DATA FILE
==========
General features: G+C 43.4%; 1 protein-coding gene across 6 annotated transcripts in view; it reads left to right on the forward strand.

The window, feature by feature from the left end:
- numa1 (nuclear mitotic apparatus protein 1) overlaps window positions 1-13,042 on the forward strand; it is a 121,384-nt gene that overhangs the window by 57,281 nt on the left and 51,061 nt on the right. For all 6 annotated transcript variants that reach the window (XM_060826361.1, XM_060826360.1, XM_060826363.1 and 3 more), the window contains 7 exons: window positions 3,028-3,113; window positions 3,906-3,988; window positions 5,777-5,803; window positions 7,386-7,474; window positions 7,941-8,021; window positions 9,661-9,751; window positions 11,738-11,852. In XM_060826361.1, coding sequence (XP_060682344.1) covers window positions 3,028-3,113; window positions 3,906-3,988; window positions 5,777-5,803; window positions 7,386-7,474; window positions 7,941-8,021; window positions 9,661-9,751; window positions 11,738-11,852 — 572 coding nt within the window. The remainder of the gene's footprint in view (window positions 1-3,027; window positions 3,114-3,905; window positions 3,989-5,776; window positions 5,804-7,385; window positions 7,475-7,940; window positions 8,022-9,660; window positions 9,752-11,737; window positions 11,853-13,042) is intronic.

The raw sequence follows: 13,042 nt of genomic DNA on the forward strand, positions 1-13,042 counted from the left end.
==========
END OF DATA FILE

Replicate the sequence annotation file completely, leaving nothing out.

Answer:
General features: G+C 43.4%; 1 protein-coding gene across 6 annotated transcripts in view; it reads left to right on the forward strand.

The window, feature by feature from the left end:
- numa1 (nuclear mitotic apparatus protein 1) overlaps window positions 1-13,042 on the forward strand; it is a 121,384-nt gene that overhangs the window by 57,281 nt on the left and 51,061 nt on the right. For all 6 annotated transcript variants that reach the window (XM_060826361.1, XM_060826360.1, XM_060826363.1 and 3 more), the window contains 7 exons: window positions 3,028-3,113; window positions 3,906-3,988; window positions 5,777-5,803; window positions 7,386-7,474; window positions 7,941-8,021; window positions 9,661-9,751; window positions 11,738-11,852. In XM_060826361.1, coding sequence (XP_060682344.1) covers window positions 3,028-3,113; window positions 3,906-3,988; window positions 5,777-5,803; window positions 7,386-7,474; window positions 7,941-8,021; window positions 9,661-9,751; window positions 11,738-11,852 — 572 coding nt within the window. The remainder of the gene's footprint in view (window positions 1-3,027; window positions 3,114-3,905; window positions 3,989-5,776; window positions 5,804-7,385; window positions 7,475-7,940; window positions 8,022-9,660; window positions 9,752-11,737; window positions 11,853-13,042) is intronic.

The raw sequence follows: 13,042 nt of genomic DNA on the forward strand, positions 1-13,042 counted from the left end.